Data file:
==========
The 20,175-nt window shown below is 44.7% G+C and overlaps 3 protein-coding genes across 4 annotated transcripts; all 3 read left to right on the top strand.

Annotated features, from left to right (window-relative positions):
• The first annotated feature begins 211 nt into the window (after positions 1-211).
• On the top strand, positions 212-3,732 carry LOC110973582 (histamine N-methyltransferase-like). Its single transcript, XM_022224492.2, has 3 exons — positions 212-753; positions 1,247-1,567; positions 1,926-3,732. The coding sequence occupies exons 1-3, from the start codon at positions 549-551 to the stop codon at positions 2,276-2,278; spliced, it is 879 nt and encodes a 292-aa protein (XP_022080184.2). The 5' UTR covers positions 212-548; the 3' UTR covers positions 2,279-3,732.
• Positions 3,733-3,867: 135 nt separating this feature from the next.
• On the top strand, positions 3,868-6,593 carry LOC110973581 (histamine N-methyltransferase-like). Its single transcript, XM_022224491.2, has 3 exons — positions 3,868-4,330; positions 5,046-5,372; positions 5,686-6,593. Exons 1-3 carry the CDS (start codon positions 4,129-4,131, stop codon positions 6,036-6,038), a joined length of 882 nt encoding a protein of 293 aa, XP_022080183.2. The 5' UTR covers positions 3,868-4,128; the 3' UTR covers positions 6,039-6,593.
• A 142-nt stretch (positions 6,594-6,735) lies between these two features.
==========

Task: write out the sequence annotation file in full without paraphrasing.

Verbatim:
The 20,175-nt window shown below is 44.7% G+C and overlaps 3 protein-coding genes across 4 annotated transcripts; all 3 read left to right on the top strand.

Annotated features, from left to right (window-relative positions):
• The first annotated feature begins 211 nt into the window (after positions 1-211).
• On the top strand, positions 212-3,732 carry LOC110973582 (histamine N-methyltransferase-like). Its single transcript, XM_022224492.2, has 3 exons — positions 212-753; positions 1,247-1,567; positions 1,926-3,732. The coding sequence occupies exons 1-3, from the start codon at positions 549-551 to the stop codon at positions 2,276-2,278; spliced, it is 879 nt and encodes a 292-aa protein (XP_022080184.2). The 5' UTR covers positions 212-548; the 3' UTR covers positions 2,279-3,732.
• Positions 3,733-3,867: 135 nt separating this feature from the next.
• On the top strand, positions 3,868-6,593 carry LOC110973581 (histamine N-methyltransferase-like). Its single transcript, XM_022224491.2, has 3 exons — positions 3,868-4,330; positions 5,046-5,372; positions 5,686-6,593. Exons 1-3 carry the CDS (start codon positions 4,129-4,131, stop codon positions 6,036-6,038), a joined length of 882 nt encoding a protein of 293 aa, XP_022080183.2. The 5' UTR covers positions 3,868-4,128; the 3' UTR covers positions 6,039-6,593.
• A 142-nt stretch (positions 6,594-6,735) lies between these two features.